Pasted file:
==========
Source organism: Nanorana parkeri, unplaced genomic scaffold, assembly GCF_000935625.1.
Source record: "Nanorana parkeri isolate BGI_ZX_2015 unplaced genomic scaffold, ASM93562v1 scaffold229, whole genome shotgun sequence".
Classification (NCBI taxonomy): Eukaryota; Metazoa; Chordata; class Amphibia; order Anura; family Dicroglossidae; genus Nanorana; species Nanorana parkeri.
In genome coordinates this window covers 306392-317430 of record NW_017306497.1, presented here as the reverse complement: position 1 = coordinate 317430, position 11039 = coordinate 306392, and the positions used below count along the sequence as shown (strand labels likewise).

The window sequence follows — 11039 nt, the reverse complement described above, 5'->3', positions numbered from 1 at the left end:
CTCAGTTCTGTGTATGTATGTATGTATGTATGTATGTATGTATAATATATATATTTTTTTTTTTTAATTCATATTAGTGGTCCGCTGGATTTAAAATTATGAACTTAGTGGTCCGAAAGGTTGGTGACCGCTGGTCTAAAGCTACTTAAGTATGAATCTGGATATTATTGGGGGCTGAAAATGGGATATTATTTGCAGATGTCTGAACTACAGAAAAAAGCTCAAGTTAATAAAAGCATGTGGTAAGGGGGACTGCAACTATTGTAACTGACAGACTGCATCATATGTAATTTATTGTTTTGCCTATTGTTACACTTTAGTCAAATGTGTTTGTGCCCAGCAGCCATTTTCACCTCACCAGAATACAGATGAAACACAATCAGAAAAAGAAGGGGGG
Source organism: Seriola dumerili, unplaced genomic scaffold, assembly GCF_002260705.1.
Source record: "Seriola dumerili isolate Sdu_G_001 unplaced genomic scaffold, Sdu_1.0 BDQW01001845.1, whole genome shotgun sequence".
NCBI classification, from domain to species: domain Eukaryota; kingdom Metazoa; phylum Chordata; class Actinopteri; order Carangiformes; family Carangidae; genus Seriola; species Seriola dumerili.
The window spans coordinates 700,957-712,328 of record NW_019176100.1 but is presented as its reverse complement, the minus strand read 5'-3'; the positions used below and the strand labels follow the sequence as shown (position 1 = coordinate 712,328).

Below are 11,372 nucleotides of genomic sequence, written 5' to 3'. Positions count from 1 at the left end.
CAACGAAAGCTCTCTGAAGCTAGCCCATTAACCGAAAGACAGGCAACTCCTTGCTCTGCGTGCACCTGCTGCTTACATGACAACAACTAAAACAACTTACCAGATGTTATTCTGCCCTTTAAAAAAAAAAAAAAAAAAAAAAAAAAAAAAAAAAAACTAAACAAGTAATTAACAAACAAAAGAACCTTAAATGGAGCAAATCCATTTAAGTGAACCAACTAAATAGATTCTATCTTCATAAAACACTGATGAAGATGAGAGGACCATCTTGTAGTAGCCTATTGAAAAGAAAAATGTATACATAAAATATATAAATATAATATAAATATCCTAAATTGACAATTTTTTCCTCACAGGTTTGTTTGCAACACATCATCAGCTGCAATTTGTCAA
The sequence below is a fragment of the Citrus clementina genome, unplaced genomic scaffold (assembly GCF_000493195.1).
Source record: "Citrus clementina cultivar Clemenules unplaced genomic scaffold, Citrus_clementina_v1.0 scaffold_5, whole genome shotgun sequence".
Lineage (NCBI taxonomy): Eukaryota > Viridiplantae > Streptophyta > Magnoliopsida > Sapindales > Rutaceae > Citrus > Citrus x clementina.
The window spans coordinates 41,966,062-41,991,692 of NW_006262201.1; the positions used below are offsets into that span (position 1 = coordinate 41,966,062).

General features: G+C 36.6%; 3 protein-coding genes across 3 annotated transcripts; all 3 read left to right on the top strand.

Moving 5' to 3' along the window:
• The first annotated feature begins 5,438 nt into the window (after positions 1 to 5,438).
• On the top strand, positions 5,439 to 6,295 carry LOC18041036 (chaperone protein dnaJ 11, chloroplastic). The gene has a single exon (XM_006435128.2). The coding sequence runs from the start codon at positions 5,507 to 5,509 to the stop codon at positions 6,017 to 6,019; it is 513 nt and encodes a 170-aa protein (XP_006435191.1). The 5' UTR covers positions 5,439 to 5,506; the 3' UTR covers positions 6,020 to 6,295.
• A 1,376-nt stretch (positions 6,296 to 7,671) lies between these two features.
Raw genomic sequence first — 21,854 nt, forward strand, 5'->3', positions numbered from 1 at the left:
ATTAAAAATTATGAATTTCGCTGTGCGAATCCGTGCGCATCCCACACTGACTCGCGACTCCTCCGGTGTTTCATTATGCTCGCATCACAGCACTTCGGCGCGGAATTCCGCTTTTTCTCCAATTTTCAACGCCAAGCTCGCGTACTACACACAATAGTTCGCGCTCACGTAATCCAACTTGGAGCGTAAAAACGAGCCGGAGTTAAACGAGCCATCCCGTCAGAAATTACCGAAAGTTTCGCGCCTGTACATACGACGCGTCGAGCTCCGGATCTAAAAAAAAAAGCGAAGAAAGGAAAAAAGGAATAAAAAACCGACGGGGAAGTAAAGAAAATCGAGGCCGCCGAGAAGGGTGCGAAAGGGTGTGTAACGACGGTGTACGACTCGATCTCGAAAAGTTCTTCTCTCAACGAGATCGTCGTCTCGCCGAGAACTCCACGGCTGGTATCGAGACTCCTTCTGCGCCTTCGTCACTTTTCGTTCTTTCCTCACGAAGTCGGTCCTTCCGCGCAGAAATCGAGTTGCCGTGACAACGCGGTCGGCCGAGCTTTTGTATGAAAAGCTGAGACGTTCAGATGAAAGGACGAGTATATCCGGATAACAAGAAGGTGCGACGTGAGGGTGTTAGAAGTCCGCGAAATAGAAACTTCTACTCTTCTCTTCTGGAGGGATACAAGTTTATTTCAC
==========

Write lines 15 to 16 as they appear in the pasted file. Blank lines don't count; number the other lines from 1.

Lineage (NCBI taxonomy): Eukaryota > Viridiplantae > Streptophyta > Magnoliopsida > Sapindales > Rutaceae > Citrus > Citrus x clementina.
The window spans coordinates 41,966,062-41,991,692 of NW_006262201.1; the positions used below are offsets into that span (position 1 = coordinate 41,966,062).